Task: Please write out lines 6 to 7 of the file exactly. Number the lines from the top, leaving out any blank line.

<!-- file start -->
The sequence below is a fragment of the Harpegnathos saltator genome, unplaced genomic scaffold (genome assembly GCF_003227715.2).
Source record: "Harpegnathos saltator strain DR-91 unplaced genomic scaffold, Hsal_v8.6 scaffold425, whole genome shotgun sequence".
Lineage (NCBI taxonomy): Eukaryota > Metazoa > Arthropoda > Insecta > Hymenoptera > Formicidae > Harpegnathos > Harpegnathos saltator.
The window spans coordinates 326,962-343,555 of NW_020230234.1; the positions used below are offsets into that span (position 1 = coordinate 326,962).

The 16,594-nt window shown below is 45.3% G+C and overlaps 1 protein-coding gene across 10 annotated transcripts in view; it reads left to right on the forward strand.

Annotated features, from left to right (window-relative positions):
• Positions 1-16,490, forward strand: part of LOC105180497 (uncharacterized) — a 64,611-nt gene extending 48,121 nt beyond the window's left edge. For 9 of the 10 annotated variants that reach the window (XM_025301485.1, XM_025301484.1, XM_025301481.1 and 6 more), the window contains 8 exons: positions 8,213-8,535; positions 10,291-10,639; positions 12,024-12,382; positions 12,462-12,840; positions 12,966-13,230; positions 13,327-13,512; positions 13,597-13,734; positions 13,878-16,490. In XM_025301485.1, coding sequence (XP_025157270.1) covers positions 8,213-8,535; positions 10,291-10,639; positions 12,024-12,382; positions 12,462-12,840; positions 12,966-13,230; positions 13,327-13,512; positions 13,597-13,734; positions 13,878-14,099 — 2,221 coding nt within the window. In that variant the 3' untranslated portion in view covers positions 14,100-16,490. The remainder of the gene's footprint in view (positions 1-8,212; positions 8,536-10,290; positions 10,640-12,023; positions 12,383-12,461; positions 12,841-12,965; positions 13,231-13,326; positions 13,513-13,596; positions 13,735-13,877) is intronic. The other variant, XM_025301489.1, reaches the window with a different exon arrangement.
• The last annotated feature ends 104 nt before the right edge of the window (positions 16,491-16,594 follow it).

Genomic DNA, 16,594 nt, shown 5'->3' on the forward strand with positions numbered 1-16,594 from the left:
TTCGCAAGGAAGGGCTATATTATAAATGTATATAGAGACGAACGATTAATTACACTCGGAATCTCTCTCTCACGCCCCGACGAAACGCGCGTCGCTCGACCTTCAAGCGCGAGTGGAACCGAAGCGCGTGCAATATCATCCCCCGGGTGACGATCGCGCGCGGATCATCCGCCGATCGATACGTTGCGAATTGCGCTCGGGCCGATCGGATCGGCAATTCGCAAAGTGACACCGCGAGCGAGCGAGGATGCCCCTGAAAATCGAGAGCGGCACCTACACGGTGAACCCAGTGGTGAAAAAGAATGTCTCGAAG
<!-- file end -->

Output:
Annotated features, from left to right (window-relative positions):
• Positions 1-16,490, forward strand: part of LOC105180497 (uncharacterized) — a 64,611-nt gene extending 48,121 nt beyond the window's left edge. For 9 of the 10 annotated variants that reach the window (XM_025301485.1, XM_025301484.1, XM_025301481.1 and 6 more), the window contains 8 exons: positions 8,213-8,535; positions 10,291-10,639; positions 12,024-12,382; positions 12,462-12,840; positions 12,966-13,230; positions 13,327-13,512; positions 13,597-13,734; positions 13,878-16,490. In XM_025301485.1, coding sequence (XP_025157270.1) covers positions 8,213-8,535; positions 10,291-10,639; positions 12,024-12,382; positions 12,462-12,840; positions 12,966-13,230; positions 13,327-13,512; positions 13,597-13,734; positions 13,878-14,099 — 2,221 coding nt within the window. In that variant the 3' untranslated portion in view covers positions 14,100-16,490. The remainder of the gene's footprint in view (positions 1-8,212; positions 8,536-10,290; positions 10,640-12,023; positions 12,383-12,461; positions 12,841-12,965; positions 13,231-13,326; positions 13,513-13,596; positions 13,735-13,877) is intronic. The other variant, XM_025301489.1, reaches the window with a different exon arrangement.